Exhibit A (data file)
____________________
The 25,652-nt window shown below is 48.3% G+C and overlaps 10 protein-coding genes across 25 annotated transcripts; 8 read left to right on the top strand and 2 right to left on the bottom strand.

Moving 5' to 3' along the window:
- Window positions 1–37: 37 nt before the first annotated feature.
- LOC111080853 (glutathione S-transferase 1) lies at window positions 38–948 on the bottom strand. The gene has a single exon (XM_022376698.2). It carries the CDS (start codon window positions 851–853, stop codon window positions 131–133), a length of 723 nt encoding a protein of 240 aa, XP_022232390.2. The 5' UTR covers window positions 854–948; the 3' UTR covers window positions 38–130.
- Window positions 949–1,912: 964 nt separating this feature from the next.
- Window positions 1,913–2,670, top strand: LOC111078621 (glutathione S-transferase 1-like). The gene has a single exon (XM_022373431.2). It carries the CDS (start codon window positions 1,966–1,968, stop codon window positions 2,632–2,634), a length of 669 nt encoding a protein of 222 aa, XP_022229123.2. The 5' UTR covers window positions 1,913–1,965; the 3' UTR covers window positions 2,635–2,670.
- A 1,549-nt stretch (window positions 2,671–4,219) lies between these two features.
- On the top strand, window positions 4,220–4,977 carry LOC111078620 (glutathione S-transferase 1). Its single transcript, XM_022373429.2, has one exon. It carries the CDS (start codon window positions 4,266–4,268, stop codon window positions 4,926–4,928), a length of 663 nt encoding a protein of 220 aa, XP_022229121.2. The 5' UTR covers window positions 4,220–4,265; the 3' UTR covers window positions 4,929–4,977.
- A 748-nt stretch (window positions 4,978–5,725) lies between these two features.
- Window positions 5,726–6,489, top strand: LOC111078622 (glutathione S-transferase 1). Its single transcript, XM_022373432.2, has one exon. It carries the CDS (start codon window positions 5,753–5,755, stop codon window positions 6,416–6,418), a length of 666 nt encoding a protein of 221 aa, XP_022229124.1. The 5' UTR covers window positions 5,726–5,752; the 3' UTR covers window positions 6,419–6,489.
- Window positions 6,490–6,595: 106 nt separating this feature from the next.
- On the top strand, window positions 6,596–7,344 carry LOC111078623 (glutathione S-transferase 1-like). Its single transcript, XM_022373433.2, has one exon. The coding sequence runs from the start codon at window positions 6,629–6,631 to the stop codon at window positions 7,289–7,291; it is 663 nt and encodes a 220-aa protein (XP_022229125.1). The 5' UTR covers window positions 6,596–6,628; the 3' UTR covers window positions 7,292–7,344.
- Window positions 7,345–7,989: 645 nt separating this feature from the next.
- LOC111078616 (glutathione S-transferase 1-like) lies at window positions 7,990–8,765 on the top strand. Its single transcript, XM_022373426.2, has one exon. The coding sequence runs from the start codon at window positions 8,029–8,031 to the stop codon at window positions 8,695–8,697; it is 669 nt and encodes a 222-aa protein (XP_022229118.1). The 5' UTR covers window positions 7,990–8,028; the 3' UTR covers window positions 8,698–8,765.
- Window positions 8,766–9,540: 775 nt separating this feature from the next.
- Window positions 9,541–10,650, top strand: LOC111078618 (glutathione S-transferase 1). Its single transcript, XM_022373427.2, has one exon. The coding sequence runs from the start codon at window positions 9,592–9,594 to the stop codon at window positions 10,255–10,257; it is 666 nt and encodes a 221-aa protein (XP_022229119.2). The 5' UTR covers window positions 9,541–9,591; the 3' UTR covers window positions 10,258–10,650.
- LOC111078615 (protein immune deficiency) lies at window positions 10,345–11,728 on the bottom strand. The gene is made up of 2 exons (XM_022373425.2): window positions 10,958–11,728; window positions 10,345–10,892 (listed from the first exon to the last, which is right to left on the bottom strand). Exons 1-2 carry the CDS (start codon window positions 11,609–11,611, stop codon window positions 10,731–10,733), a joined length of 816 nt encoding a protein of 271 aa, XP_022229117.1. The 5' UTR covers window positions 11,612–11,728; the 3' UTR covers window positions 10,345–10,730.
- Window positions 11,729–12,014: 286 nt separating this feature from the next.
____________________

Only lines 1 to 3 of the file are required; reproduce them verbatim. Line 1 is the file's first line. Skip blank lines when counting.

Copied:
The 25,652-nt window shown below is 48.3% G+C and overlaps 10 protein-coding genes across 25 annotated transcripts; 8 read left to right on the top strand and 2 right to left on the bottom strand.

Moving 5' to 3' along the window:
- Window positions 1–37: 37 nt before the first annotated feature.